Tell us a little bit about yourself and what you do.
We are an artist duo working together for almost ten years now, since our studies at the EnsadLab in Paris. We are essentially working about, with and on the internet, with a big interest in its culture and its uses. We can use a great variety of media: installations, prints, websites, paintings, and often videos. We like to test the boundaries of the media and their reception context.
What are some recent, upcoming or current projects you are working on?
We are currently showing several new works in a solo show at La Villa du Parc in Annemasse (France), titled “You should only have eyes for me”. It is a bourgeois villa turned into an art center, and it was very interesting for us to invest it, notably for its domestic side. All the works (with five new video installations) are about what we can take from the Internet and what we accept to give to it, at different levels. Most of them are both present online and in the exhibition space, like Ghosts of Your Souvenir, a collection of self-portraits outsourced to tourists: we wait for hours in very famous places, note when and where, and then find them afterwards on social media thanks to the metadata of the posted pictures. This was the first time we directly appeared in our work. We often use existing documents or information, but in this show we made something very new for us: producing directly our own pictures. This is the case with our next big project, A Truly Shared Love, a video about our life and our relation as a couple and an artist duo. But for each scene, we decided to follow the rules of platforms like shutterstock for footage contribution. By fulfilling their specifications (professional filming, short length, no sound, stereotyped colors and framing, etc.) we added some distance to get closer, give something true and sincere. It also reflects what we all do, dealing with our own image uploaded for free on commercial platforms – here on an almost tragic level. The video we just made is a first step, playing with the codes of movie trailers, and was completely shot in our studio. If the clips are separately online without sound, the edited video has a soundtrack based on the keywords of each scene; it is a kind of reduced poetry of hashtags and titles. We think there is still a lot to explore with this approach.
What materials do you use and what is your process like?
We often merge media, trying to test their limits. For example, our piece Dérives can be seen as a simple editing of movie footage where there is shown water (on all its forms). But when you look at it, after some time you realize that the movie will never end, evolving slowly from drops to storms and from glasses to sweat. It is in fact a neverending editing done in realtime by an algorithm we designed, based on more than two thousands movie excerpts. This piece was made after a long time where we collected a lot of documents. Our work is often the fruit of deep investigations, like with Les Nouveaux chercheurs d’or or Nakamoto (The Proof). This last piece is an attempt to create a forged Japanese passport paid in bitcoins on the darknet and including all the information we found about the creator of the famous cryptocurrency. We got a scan of the passport but we never received it, so we decided to show it on a scanner turned into a light box. The scanner reference is the same as the one the forgers used, according to the metadata of the picture they sent. We have a net based practice too, like with online generative videos (4 Million Year 2001: A Space Odyssey or b0mb, a new big project we will publish online soon based on a translation of “Bomb”, the famous poem written by Gregory Corso, into image search engine requests). We also work on the boundaries between physical and digital, like with the Return of the Broken Screens series (videos specifically made for used and broken display technologies, playing with their cracks and defaults) or works like Oasis Max Life, a houseplant composed of hundreds of animated GIFs. But perhaps our process is maybe changing a bit right now; we feel more free to work on instinct, with a focus on the question of writing (in the broader sense).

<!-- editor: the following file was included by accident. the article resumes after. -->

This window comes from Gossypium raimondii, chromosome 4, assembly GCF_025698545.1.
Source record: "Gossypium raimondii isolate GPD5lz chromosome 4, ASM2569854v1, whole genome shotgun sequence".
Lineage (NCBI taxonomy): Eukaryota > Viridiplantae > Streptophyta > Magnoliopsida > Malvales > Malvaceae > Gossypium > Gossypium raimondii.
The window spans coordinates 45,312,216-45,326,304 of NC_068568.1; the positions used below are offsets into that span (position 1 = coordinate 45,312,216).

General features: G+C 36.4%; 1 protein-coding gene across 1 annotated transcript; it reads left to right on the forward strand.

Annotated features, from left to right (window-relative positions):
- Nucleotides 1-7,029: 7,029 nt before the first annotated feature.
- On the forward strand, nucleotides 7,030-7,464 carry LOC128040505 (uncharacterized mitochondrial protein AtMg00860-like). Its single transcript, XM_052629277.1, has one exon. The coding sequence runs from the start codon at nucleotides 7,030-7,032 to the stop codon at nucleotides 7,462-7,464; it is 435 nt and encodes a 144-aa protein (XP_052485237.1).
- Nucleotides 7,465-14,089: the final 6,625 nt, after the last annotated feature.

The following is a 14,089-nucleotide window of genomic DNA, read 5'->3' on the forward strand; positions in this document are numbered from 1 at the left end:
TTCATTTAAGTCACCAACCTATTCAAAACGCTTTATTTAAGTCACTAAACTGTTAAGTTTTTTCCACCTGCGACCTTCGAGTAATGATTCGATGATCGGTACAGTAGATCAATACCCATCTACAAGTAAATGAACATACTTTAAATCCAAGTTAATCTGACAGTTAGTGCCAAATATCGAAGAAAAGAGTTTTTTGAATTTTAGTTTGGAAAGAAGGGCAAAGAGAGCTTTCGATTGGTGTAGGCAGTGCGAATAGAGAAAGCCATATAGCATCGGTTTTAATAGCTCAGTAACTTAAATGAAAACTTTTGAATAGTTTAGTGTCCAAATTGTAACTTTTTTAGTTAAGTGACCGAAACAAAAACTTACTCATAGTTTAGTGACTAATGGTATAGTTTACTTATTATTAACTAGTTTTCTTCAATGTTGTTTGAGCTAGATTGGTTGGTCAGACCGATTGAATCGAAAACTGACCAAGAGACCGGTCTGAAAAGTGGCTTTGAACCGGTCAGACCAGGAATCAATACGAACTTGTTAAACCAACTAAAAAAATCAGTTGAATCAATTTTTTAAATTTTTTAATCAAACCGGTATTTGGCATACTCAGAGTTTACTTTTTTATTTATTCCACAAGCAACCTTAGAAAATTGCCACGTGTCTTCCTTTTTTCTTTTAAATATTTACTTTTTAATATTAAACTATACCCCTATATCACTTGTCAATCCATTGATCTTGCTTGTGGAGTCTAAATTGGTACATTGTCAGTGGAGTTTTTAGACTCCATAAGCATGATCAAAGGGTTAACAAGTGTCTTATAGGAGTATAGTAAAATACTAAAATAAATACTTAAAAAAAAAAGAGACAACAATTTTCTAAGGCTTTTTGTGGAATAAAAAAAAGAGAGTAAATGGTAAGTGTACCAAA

What have you learned about yourself and practice through working collaboratively.